The Greenbelt festival always defies easy definition. When its line-up boasts a radical theologian talking about angels and cyborgs, music from the Polyphonic Spree and a circus dance duo performing a show inside a circular house that rolls around a field, you can see why.
The musical highlight this year was Grace Petrie and the Benefits Culture who roused a damp Monday night crowd with their politically charged folk songs. Grace Petrie is the musical soul of Corbynmania. Heartfelt catchy tunes delivering lyrics of love and protest which sum up her generation of politically engaged youth who despise the political establishment. As she says, most of her songs are about heartbreak, either by Tories, girls or sometimes Tory girls. The Redundancy Hymn, Farewell to Welfare and her ballad about Tony Blair, You Were Always Going To Break My Heart Honey, gives you a feel of her lyrical inspiration.
Another musical gem discovered at Greenbelt's Canopy stage were the New Portals, the brother and sister duo, formerly with The Japettos, who are now striking out with a new electronic folk pop project which looks to have huge potential.
Among the broad array of talks on offer at the festival, set in the rolling grounds of Boughton House near Kettering, Christian theologian, thinker and activist Noel Moules spoke about the concept of animism, the idea that the world is filled with persons, only some of which are human, and discussed the often overlooked common ground shared between pagans and the Bible.
Journalist Cole Moreton led a lively newspaper review session each day in which he invited both panellists and the audience to thrash out the days big issues. A poignant moment took place during a discussion about immigration when a member of the audience spoke up, identifying herself as an economic migrant. She said she had been attracted to Britain by its values after being forced to pay a bribe in order to have her deceased father buried back home in Romania. But despite her pride when she secured residency and her British passport, she said the recent negative response from the media and sections of the public to the latest refugee crisis had made her consider giving it back.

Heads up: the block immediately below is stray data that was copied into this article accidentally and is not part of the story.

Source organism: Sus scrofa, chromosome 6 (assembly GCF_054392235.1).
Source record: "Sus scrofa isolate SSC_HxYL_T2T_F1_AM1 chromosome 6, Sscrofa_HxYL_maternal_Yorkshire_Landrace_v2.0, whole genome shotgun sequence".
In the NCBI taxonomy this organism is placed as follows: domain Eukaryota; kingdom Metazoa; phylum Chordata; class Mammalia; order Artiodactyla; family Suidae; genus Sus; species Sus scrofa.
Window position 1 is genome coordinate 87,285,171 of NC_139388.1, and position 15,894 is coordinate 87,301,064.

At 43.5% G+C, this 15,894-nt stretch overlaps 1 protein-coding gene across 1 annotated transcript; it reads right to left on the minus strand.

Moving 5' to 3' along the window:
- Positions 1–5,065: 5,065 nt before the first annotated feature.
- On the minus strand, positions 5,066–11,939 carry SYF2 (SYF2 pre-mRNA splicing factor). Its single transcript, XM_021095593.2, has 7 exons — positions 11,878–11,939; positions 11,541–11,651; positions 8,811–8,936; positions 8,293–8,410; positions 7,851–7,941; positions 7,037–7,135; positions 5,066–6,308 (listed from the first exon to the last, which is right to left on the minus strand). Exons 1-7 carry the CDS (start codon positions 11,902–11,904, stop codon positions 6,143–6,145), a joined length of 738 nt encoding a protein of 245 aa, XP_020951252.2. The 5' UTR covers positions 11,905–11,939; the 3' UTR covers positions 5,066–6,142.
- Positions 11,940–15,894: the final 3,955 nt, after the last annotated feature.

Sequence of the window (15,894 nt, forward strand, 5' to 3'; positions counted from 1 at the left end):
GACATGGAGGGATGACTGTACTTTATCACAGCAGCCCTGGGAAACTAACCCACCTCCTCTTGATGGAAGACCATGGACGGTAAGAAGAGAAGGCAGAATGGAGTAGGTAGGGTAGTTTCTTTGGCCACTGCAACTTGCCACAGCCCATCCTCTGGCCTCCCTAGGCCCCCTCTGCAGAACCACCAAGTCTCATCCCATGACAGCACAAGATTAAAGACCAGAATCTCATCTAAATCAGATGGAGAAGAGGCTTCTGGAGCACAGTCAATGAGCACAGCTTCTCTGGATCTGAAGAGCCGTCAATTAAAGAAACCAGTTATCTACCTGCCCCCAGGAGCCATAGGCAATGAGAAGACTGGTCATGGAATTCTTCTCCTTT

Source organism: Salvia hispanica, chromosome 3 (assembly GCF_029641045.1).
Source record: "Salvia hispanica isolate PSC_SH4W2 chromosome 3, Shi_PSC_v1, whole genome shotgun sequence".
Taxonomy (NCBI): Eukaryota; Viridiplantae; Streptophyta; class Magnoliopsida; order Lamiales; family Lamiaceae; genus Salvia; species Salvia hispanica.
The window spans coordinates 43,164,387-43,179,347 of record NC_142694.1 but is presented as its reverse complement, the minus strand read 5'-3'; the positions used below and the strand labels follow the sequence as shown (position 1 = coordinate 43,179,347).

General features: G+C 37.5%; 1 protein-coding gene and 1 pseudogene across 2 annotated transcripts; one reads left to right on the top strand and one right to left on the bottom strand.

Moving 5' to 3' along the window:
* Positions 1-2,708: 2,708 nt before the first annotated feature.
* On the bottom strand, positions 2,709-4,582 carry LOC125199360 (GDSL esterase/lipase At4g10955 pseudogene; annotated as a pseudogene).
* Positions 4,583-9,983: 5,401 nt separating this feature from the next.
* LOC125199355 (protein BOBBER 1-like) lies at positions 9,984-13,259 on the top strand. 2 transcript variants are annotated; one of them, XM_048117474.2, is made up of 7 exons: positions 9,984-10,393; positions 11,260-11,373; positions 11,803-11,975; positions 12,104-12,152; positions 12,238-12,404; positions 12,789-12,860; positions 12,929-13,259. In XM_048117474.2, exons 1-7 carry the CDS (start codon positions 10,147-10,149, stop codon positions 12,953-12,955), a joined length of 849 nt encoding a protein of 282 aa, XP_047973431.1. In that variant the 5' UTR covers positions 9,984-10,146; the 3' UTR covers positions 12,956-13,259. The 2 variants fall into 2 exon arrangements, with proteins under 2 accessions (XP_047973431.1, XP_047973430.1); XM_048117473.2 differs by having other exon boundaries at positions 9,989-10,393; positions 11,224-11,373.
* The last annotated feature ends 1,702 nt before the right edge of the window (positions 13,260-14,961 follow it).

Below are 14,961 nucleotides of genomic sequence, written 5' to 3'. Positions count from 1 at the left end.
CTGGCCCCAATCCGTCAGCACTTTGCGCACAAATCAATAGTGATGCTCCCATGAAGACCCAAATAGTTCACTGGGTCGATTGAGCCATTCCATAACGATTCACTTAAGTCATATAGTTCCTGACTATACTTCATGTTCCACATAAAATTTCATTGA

Star Trek, Terminator, Isaac Asimov's I Robot and Channel 4's hit show Humans all featured in Marika Rose's sweeping history of cyborgs, which looked at how our understanding of machines has affected the way we think about work and the difference between robots, cyborgs (part human part machine), androids (machines that look like men) and gynoids (machines that look like women). Explaining that if you have a pacemaker, artificial hip or contraceptive implant you're a cyborg she wondered if we can now extend the definition to people who rely on the internet or their mobile phones.
One of the most popular venues was the Story Yurt run by the Christian Aid Collective. The nightly 'story slams', in front of the cosy log burning stove, proved so popular people had to be turned away.
On the stage the acrobatic circus duo Acrojou looked the part in their steam punk circular house, but for me, their best performance was the stage show Frantic examining the hectic pace of modern life and how easy it is to become swamped with busyness. Using another circular structure, weighted in such a way it seemed to disobey the laws of physics they threw it around the stage with grace and abandon. It was a joy to watch.
Closing the festival was Justin Butcher's remarkable one man play from the perspective of the Devil as he watches the events of the first Easter unfold and the crucifixion of Jesus. Butcher's explosive, swaggering and self-righteous Lucifer is a sight to behold. The physical and emotional intensity that is maintained for the full 90 minutes is impressive and the running commentary from an increasingly exasperated Devil works brilliantly.
Next year's Greenbelt festival, 'Silent Stars', takes place at Boughton House between August 26-29, 2016.